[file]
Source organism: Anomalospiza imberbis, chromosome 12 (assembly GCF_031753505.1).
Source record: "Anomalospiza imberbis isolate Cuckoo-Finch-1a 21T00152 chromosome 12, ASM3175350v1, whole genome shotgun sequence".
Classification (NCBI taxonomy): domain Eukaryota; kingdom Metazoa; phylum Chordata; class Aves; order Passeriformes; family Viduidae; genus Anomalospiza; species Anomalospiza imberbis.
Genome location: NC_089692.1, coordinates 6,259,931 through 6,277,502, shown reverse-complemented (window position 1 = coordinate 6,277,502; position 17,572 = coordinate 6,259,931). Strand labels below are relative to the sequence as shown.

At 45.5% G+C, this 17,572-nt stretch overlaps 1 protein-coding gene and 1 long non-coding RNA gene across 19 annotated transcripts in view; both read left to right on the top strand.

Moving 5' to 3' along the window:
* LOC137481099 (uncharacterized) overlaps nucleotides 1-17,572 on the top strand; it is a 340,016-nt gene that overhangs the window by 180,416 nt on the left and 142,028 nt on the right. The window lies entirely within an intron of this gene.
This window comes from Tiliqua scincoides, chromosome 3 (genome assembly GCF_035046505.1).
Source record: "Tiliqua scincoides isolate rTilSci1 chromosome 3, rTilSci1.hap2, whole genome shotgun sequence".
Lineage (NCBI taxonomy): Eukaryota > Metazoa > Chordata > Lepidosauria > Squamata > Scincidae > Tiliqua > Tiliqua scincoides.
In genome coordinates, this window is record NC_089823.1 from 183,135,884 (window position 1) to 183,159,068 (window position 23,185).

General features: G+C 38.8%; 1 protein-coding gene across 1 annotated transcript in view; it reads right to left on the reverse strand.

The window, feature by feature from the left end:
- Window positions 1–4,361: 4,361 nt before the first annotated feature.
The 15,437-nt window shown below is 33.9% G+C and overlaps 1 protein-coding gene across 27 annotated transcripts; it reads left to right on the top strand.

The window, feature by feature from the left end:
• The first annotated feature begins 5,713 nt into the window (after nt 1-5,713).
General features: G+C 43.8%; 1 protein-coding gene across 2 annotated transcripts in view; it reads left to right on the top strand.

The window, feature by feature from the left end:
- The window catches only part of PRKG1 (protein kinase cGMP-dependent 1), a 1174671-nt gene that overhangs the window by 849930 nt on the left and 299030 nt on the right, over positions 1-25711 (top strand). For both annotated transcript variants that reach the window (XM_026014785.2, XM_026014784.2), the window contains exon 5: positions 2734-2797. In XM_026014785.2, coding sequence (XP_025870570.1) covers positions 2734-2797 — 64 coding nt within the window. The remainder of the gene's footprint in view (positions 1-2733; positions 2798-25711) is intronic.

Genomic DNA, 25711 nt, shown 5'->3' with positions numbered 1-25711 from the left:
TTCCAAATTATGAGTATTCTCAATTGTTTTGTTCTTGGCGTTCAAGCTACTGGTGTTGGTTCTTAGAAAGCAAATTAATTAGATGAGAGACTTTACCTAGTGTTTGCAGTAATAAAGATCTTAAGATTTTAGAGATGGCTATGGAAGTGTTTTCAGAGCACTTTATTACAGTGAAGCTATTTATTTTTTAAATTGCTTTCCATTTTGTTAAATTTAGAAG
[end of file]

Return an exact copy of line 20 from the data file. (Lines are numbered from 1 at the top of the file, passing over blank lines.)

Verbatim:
- The window catches only part of PRKG1 (protein kinase cGMP-dependent 1), a 1174671-nt gene that overhangs the window by 849930 nt on the left and 299030 nt on the right, over positions 1-25711 (top strand). For both annotated transcript variants that reach the window (XM_026014785.2, XM_026014784.2), the window contains exon 5: positions 2734-2797. In XM_026014785.2, coding sequence (XP_025870570.1) covers positions 2734-2797 — 64 coding nt within the window. The remainder of the gene's footprint in view (positions 1-2733; positions 2798-25711) is intronic.